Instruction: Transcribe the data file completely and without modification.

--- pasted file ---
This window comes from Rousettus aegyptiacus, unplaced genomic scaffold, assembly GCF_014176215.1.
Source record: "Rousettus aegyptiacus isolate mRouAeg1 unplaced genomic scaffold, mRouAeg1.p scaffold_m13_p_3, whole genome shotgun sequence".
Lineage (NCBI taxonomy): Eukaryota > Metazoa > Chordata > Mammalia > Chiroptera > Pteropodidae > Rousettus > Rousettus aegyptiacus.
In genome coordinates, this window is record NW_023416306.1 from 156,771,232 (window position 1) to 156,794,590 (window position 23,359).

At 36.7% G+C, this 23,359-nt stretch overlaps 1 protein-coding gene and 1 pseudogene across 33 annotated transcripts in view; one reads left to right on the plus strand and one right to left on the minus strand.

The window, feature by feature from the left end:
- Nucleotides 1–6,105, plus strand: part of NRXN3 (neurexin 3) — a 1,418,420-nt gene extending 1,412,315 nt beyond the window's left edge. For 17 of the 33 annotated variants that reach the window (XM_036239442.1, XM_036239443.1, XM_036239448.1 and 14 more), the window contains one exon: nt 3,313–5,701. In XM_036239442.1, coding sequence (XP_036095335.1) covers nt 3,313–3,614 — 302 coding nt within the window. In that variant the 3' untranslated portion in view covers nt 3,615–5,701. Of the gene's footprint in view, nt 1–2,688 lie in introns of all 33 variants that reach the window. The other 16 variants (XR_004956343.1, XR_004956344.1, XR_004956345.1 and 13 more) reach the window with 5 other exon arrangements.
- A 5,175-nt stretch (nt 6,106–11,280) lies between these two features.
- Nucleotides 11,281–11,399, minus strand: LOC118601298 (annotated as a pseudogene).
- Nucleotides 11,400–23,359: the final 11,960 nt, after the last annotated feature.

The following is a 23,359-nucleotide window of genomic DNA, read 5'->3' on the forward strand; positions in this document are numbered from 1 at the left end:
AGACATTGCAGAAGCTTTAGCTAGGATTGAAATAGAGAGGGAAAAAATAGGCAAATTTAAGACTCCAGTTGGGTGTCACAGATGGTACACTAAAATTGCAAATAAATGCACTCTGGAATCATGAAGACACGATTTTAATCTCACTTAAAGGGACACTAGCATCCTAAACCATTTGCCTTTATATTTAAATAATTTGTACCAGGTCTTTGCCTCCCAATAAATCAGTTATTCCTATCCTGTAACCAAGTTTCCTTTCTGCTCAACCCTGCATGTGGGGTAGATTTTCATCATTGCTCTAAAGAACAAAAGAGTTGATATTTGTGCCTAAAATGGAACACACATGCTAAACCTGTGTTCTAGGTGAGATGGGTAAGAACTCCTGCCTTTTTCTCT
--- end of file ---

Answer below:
This window comes from Rousettus aegyptiacus, unplaced genomic scaffold, assembly GCF_014176215.1.
Source record: "Rousettus aegyptiacus isolate mRouAeg1 unplaced genomic scaffold, mRouAeg1.p scaffold_m13_p_3, whole genome shotgun sequence".
Lineage (NCBI taxonomy): Eukaryota > Metazoa > Chordata > Mammalia > Chiroptera > Pteropodidae > Rousettus > Rousettus aegyptiacus.
In genome coordinates, this window is record NW_023416306.1 from 156,771,232 (window position 1) to 156,794,590 (window position 23,359).

At 36.7% G+C, this 23,359-nt stretch overlaps 1 protein-coding gene and 1 pseudogene across 33 annotated transcripts in view; one reads left to right on the plus strand and one right to left on the minus strand.

The window, feature by feature from the left end:
- Nucleotides 1–6,105, plus strand: part of NRXN3 (neurexin 3) — a 1,418,420-nt gene extending 1,412,315 nt beyond the window's left edge. For 17 of the 33 annotated variants that reach the window (XM_036239442.1, XM_036239443.1, XM_036239448.1 and 14 more), the window contains one exon: nt 3,313–5,701. In XM_036239442.1, coding sequence (XP_036095335.1) covers nt 3,313–3,614 — 302 coding nt within the window. In that variant the 3' untranslated portion in view covers nt 3,615–5,701. Of the gene's footprint in view, nt 1–2,688 lie in introns of all 33 variants that reach the window. The other 16 variants (XR_004956343.1, XR_004956344.1, XR_004956345.1 and 13 more) reach the window with 5 other exon arrangements.
- A 5,175-nt stretch (nt 6,106–11,280) lies between these two features.
- Nucleotides 11,281–11,399, minus strand: LOC118601298 (annotated as a pseudogene).
- Nucleotides 11,400–23,359: the final 11,960 nt, after the last annotated feature.

The following is a 23,359-nucleotide window of genomic DNA, read 5'->3' on the forward strand; positions in this document are numbered from 1 at the left end:
AGACATTGCAGAAGCTTTAGCTAGGATTGAAATAGAGAGGGAAAAAATAGGCAAATTTAAGACTCCAGTTGGGTGTCACAGATGGTACACTAAAATTGCAAATAAATGCACTCTGGAATCATGAAGACACGATTTTAATCTCACTTAAAGGGACACTAGCATCCTAAACCATTTGCCTTTATATTTAAATAATTTGTACCAGGTCTTTGCCTCCCAATAAATCAGTTATTCCTATCCTGTAACCAAGTTTCCTTTCTGCTCAACCCTGCATGTGGGGTAGATTTTCATCATTGCTCTAAAGAACAAAAGAGTTGATATTTGTGCCTAAAATGGAACACACATGCTAAACCTGTGTTCTAGGTGAGATGGGTAAGAACTCCTGCCTTTTTCTCT